//   .......2   22111000   ...43210
    //   color  B   GRBGRBGR  drain
    [ [0b00000000,0b00000001,0b11111110] // - row 0
    , [0b00000000,0b00001000,0b11111101] // - row 1
    , [0b00000000,0b00000000,0b11111011] // - row 2
    , [0b00000000,0b00000000,0b11110111] // - row 3
    , [0b00000000,0b01000000,0b11101111] // - row 4
    ];
    
    
    var // connect definitions (Espruino -> 595 wiring): 
    //        SPI1 and other GPIOs          74HC595 (pin) 
      dspiDat=B5 // a) SDA ser data MOSI -> SER    (14)
    , dspiClk=B3 // b) SCK ser clock     -> SRCLK  (11)
    , dnss   =A0 // c) NSS to go w/ SPI  -> RCLK   (12)
    , dnoe   =A1 // d) 595 output enable -> _OE    (13)
    ;            // e) 595 _clear fix 1  -> _SRCLR (10)
    // A0 dnss is co-used for output register latch.
    //    Latch prevents blur while shifting.
    // A1 can do PWM when danger of over powering LEDs. 
    
    pinMode(dspiDat, "output"); dspiDat.set(); 
    pinMode(dspiClk, "output"); dspiClk.set();
    pinMode(dnss   , "output"); dnss.set();
    pinMode(dnoe   , "output"); dnoe.set();
    SPI1.setup({ mosi: dspiDat, sck: dspiClk });
    
    
    var rdx, iId // interval ID and interval time w/
      , iTm = 4; // row event every 4 millisec to yield
                 // 50 times/sec refresh, 20% duty cycle
    
    function r() { // run
      dnoe.reset();
      rdx = 4;
      iId = setInterval(function(){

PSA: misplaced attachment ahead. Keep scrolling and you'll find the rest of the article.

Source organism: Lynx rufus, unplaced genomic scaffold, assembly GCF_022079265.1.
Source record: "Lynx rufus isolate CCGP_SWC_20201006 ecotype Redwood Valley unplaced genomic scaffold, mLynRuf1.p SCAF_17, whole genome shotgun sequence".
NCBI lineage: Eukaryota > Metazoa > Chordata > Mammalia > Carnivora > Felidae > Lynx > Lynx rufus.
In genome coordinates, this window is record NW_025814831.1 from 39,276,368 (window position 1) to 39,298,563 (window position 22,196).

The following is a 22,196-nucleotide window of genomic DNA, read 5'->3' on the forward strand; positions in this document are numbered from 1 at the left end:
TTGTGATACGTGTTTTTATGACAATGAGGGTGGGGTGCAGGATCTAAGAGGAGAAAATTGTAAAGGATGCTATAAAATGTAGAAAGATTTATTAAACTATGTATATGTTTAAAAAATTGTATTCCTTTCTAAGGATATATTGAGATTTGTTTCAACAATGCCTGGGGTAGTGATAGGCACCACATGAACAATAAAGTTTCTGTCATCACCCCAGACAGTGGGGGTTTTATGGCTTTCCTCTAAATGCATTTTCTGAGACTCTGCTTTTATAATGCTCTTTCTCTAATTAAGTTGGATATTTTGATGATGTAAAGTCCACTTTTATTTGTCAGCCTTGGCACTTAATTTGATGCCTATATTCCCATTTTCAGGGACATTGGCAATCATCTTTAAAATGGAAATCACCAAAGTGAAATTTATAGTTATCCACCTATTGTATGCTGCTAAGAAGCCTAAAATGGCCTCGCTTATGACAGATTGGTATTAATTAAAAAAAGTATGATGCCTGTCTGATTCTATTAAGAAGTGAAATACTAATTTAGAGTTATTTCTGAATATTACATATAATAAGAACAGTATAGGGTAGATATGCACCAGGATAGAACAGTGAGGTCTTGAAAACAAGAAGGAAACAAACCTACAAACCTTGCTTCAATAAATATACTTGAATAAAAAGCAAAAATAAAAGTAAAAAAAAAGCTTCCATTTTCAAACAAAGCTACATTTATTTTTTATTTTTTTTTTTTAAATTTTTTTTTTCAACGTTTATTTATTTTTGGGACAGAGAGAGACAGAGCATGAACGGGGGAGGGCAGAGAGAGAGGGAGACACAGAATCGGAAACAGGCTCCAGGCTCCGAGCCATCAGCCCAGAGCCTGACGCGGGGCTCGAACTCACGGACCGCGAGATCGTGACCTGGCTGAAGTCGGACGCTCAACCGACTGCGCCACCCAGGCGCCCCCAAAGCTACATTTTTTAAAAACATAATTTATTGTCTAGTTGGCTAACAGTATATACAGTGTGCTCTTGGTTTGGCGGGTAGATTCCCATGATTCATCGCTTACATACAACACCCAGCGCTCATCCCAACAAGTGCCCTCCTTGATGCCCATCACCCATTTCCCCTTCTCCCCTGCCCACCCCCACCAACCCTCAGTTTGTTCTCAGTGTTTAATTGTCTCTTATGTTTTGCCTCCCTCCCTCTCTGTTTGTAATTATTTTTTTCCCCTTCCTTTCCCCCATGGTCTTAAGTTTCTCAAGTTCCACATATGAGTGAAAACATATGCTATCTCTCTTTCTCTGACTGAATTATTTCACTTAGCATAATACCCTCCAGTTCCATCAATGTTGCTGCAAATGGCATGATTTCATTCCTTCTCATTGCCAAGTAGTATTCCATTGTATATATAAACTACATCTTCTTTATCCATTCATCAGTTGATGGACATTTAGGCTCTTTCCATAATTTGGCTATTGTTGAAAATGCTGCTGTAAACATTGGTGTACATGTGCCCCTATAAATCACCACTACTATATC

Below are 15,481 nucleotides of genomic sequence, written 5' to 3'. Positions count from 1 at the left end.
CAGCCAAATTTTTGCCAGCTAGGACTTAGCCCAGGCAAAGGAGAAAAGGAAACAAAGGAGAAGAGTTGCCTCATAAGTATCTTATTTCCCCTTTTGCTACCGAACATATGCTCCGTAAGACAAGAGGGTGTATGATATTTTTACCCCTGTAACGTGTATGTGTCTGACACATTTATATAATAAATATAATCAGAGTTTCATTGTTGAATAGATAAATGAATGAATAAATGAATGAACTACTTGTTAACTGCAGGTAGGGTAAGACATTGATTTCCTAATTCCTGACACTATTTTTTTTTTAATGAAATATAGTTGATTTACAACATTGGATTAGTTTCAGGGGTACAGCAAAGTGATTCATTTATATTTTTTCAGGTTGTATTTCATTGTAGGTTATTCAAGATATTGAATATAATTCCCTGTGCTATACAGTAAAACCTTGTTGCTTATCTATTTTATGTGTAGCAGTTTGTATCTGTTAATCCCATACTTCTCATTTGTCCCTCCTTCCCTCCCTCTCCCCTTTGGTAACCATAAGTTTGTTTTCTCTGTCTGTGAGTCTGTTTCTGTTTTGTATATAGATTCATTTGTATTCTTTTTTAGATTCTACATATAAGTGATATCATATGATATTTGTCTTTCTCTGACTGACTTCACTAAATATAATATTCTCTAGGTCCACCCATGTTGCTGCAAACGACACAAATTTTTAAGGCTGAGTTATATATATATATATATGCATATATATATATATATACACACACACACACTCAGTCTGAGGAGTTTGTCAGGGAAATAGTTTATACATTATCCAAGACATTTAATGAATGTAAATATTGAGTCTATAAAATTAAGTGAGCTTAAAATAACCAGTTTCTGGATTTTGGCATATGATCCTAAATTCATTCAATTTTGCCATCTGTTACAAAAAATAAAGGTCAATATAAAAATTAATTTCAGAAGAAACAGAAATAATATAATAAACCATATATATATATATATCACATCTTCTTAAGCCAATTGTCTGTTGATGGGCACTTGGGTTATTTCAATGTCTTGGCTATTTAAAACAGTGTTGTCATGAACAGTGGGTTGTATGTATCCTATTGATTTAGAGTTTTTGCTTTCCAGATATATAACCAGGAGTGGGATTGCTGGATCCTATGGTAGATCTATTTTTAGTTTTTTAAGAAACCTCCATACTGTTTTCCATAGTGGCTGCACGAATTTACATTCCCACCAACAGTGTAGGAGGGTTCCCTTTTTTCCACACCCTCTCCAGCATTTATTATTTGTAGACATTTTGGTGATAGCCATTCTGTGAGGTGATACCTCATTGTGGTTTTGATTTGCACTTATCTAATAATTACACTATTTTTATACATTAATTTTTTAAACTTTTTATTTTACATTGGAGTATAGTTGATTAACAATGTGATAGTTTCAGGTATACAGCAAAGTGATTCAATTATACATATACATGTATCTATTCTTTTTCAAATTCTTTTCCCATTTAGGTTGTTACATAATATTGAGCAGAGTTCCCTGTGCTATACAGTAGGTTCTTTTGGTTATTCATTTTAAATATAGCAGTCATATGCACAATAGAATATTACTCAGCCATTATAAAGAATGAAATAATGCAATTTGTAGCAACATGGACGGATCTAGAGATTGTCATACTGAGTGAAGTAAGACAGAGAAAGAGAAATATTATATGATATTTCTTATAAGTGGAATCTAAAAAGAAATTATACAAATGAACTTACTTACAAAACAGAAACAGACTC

rdx = ++rdx % 5;
          SPI1.write(dbuf[rdx],dnss);      
      }, iTm);
    }
    
    function h() { // halt
      iId = clearInterval(iId);
      dnoe.set();
    }
    
    setTimeout(r,100);
    

    The function r() runs the example, function h() halts it.

    Attached is a picture of the running display showing what is in display buffer of example.

    Driving the 595 with higher voltage yields more brightness. To drive really large columns and rows, extra driver have to be used.

    What we have achieved so far, is driving a LED matrix through 74HC595 shift register with data from a display buffer. Next step will be connecting Espruino Graphic Class with this 'display driver'.

    To be continued...


    1 Attachment

    • runningR.jpg
  • Wow, nice! That's one hell of a write-up!

    You might find that the display is more averse to flicker if you do something like:

    function r() { // run
      dnoe.reset();
      setInterval(function() {
        var rdx = 5;
        while (rdx) SPI1.write(dbuf[--rdx],dnss);